When the global financial crisis hit in 2007, the financial industry came in for fierce criticism. And while trust in the industry remains low, new rules laid out by the UK’s Financial Conduct Authority have been implemented to ensure that history doesn’t repeat itself. By Greg King
By handing out nearly £2 billion in fines to non-compliers within the industry, the FCA has begun to enforce measures on the buy side that will discourage fund and investment managers from breaching the new rules, which include (but are not limited to), non-compliance with investment limits, failure to protect clients' money, exposure to excessive risk, and an inability to justify research processes.
These regulations though, have actually created the perfect opportunity to implement a new standard for best practices, that will not only help firms work toward changing the opinions of industry detractors, but also develop a competitive advantage over their fellow players.
Prior to the financial crisis, just a fifth of the world's investment institutions were using research management solutions (RMSs) to provide the thorough audit trails required to comply with today's regulatory framework. However, the unavoidable period of cost-cutting that followed, and a contracting economy meant that many others looking to do likewise, postponed data management projects until the situation stabilized.
With budgets on the increase again, the industry is undergoing a transformation. Financial and investment firms are re-examining the benefits of using RMSs, in efforts to streamline the research process, improve the sharing of data, and help firms meet the new strict financial regulations aimed at forcing the buy side to become more transparent.
Traditional data storage and filing solutions are often impractical when it comes to finding any information relevant to a trade, particularly when they are stored in multiple repositories. There is also the problem of validating the legitimacy of the data, particularly when a firm might be under investigation and the information becomes proof in an enquiry. Files saved on individual terminals and servers not connected to a central network cannot easily be linked to related data, subsequent events, current analysis, and the record of the author's other investment choices and analysis. By using RMSs, firms are able to reduce in-house time latency and improve consistency by streamlining data into universal and lineated-process timelines.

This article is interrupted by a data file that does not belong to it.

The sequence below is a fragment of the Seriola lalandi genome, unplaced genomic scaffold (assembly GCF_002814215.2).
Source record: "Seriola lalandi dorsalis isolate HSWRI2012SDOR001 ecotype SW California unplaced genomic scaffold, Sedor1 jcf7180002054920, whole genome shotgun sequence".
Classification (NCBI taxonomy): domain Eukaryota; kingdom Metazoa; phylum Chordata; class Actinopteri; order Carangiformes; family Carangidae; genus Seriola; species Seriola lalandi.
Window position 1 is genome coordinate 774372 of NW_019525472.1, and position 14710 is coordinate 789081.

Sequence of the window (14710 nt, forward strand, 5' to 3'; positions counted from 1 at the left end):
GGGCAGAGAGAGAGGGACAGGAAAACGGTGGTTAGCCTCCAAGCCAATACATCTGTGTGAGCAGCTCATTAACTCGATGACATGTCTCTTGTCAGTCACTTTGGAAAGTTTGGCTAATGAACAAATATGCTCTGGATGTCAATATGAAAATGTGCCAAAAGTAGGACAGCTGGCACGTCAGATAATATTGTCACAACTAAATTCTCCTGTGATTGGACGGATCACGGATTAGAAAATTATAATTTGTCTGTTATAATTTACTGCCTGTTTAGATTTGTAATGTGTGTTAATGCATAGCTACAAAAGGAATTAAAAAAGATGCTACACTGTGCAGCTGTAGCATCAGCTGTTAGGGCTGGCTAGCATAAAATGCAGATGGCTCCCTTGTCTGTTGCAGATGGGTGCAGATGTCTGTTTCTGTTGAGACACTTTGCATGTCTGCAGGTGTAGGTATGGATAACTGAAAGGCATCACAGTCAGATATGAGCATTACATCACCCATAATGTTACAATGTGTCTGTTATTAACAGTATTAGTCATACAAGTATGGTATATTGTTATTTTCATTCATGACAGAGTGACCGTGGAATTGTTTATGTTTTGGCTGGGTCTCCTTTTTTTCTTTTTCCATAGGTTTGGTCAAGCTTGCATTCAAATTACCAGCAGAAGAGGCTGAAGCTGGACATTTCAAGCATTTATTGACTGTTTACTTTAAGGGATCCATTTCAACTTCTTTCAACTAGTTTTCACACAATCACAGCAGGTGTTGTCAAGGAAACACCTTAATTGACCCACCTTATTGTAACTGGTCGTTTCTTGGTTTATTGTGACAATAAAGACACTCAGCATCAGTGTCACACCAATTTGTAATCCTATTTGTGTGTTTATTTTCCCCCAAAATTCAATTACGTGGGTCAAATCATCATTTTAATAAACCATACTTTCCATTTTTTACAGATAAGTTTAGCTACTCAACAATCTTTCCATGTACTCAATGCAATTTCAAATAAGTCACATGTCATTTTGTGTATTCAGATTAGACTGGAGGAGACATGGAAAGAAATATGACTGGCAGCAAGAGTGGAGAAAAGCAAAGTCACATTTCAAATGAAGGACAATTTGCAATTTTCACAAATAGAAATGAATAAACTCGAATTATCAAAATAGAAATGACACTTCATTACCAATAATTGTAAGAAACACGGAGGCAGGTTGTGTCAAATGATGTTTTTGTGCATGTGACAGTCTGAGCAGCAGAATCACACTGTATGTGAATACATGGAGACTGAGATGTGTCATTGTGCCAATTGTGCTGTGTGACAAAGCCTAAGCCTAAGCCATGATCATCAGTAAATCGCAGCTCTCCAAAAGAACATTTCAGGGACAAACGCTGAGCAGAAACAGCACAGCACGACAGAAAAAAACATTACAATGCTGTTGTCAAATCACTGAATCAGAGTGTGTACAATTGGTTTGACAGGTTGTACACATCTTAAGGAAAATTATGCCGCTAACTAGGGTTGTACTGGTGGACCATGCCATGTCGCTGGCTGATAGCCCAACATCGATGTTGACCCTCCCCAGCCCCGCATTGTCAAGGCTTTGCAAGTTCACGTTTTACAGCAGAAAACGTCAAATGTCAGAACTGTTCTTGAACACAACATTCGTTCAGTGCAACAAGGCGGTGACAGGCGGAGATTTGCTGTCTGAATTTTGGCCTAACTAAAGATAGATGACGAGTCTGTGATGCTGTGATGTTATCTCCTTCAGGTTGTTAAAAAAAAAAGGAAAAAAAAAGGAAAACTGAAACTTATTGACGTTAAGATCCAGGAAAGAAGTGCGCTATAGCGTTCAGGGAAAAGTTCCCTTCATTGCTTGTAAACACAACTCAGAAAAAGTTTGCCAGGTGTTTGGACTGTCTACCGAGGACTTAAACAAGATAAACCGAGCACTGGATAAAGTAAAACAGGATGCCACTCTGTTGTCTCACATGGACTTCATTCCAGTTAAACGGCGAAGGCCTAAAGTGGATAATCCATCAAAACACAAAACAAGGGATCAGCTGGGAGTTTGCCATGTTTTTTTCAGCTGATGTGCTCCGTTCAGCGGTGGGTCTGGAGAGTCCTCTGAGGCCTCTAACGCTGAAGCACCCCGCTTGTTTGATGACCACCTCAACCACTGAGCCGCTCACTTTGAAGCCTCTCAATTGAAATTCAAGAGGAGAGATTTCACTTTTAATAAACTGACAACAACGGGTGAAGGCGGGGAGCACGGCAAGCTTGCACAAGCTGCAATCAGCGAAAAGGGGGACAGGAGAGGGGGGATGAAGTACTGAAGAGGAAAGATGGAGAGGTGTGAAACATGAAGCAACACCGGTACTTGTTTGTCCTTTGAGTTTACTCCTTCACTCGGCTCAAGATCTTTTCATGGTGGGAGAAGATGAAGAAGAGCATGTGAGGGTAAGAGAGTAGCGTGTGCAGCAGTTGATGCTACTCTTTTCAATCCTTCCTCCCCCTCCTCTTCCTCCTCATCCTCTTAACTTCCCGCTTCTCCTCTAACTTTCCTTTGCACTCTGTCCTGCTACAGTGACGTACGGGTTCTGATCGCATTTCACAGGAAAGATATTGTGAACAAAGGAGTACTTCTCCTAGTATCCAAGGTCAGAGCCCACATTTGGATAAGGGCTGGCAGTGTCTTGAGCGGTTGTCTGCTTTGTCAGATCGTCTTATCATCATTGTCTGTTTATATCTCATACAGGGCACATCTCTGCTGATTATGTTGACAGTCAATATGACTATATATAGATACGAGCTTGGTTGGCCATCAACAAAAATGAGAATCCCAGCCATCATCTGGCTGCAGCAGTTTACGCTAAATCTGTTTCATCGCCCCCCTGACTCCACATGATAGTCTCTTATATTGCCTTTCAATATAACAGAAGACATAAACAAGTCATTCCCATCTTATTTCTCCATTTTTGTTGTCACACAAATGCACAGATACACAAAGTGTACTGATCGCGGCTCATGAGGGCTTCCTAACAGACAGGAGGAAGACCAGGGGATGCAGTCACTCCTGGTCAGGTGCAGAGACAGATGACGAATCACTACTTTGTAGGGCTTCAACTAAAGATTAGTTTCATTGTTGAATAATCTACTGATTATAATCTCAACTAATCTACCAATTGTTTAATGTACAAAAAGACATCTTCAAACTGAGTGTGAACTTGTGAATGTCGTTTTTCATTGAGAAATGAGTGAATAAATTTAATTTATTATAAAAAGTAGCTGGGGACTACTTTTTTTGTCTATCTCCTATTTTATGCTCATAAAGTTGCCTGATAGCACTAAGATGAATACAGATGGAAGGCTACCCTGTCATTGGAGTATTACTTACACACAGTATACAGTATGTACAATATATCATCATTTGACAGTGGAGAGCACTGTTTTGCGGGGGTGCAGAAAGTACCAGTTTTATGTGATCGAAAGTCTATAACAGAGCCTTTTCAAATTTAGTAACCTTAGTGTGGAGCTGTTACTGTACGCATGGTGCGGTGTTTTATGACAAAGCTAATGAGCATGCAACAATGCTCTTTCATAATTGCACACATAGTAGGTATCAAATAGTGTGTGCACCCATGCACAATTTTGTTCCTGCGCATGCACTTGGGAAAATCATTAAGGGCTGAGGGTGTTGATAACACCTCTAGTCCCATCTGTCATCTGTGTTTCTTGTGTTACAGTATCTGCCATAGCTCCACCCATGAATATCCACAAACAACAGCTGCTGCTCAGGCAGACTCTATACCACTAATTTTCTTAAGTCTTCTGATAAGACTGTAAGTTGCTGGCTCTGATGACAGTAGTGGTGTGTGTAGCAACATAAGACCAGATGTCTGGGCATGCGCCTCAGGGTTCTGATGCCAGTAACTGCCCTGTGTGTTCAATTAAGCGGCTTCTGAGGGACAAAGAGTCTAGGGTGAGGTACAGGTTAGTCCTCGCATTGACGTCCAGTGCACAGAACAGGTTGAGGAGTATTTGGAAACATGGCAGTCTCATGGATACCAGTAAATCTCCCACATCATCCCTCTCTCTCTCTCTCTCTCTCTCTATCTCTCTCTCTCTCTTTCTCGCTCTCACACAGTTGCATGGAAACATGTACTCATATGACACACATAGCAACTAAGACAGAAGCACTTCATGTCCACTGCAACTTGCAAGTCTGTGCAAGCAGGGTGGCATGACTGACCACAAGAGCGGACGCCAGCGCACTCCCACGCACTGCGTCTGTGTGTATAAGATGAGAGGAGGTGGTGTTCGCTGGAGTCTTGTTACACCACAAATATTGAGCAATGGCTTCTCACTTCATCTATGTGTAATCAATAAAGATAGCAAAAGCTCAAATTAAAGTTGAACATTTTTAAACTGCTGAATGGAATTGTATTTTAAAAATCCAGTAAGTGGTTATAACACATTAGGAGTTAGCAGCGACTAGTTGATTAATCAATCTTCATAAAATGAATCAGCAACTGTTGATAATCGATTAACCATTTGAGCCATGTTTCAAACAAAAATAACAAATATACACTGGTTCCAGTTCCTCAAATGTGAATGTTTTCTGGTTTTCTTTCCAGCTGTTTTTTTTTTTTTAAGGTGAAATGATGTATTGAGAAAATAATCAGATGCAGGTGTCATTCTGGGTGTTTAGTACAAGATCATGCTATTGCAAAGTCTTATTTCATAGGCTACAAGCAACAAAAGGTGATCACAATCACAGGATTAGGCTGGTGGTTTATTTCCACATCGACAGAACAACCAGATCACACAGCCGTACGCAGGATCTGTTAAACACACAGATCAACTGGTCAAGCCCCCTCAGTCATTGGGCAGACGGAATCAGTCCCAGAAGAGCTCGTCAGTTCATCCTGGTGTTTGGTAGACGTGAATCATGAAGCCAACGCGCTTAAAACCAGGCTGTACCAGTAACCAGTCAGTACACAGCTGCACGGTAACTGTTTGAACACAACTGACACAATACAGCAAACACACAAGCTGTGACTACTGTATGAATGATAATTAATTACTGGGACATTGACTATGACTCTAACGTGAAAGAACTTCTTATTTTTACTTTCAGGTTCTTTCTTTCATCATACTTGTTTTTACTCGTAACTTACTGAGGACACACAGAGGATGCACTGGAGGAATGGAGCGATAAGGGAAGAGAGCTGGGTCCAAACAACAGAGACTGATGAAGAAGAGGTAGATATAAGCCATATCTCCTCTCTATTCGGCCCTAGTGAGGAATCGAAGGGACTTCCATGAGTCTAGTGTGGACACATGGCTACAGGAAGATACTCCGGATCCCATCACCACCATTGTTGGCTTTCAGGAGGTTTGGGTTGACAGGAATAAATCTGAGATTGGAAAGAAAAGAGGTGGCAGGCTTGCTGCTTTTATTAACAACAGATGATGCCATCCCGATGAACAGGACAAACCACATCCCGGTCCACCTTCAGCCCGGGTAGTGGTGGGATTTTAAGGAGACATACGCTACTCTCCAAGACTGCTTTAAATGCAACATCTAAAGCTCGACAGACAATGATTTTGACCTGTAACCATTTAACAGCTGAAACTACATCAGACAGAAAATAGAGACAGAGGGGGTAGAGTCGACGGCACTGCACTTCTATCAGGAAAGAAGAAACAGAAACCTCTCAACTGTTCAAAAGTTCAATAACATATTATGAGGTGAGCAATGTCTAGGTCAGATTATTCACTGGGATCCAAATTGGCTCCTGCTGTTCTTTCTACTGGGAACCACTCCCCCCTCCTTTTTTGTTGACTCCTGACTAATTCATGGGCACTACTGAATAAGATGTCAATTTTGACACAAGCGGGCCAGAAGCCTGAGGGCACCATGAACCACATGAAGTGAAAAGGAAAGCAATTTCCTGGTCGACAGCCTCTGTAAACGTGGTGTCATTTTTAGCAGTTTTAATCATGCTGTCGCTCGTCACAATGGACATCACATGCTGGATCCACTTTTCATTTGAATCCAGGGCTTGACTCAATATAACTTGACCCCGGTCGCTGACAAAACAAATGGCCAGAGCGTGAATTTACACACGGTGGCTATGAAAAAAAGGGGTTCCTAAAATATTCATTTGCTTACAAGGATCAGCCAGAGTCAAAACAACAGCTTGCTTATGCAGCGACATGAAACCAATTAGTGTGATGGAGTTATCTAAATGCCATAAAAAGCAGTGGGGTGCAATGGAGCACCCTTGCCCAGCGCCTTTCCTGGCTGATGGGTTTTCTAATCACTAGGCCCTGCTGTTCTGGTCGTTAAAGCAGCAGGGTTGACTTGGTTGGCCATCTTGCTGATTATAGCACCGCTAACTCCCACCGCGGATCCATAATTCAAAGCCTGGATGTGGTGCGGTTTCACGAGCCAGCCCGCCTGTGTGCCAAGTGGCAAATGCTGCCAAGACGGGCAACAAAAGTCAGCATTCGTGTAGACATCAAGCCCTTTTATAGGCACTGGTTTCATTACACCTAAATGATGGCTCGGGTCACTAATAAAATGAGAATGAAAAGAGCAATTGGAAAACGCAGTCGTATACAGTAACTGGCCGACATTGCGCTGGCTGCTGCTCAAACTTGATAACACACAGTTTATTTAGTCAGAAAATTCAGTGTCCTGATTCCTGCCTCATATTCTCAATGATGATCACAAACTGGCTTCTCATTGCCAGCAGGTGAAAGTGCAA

Traditional data storage and filing solutions are often impractical when it comes to finding any information relevant to a trade, particularly when they are stored in multiple repositories. There is also the problem of validating the legitimacy of the data, particularly when a firm might be under investigation and the information becomes proof in an enquiry.
An audit trail is not just for hunting down new business opportunities, but also for rationalizing why a decision was made and to prove the choice was based on the best information available at the time. As institutions take a closer look at their teams' processes, it seems that dispersed data doesn't limit its problems to audit trails.
Finding inconsistencies in individuals' methods of working and isolated information in separate locations means that vital information ─ perhaps critical to an investigation ─ is completely inaccessible and often untraceable. The data is not widely available, and if a team member were to leave, then the company loses the information with them. This process is not only outdated, but detrimental to the company benefitting from the scale and wealth of expertise available within the organization.
Since 2008, firms with an RMS in place have gone from a little more than a fifth, to more than two thirds, according to research from Cutter Associates. RMSs have been integrated into IT systems, allowing analysts and portfolio managers to use the tool to facilitate a more widely informed judgment call based on market data, target, prices and newswire data ─ all of which they have access to now.
A weaker financial sector may have had limited adoption rates during the recession, but with margins improving and confidence returning, RMS implementations for data aggregation have risen rapidly. Investors now demand reliability and robust accountability from their employees to protect the company's reputation. Technological solutions can provide not just clients with the assurance they seek, but also extra insight and accessibility to information, which stands to set them apart from their competitors.
Regulation and compliance don't need to be the loaded words they have become because in the long run they have instigated change in business practice to the benefit of everyone involved ─ investor and broker alike.
Greg King is senior vice president, International Workstation Solutions, FactSet.
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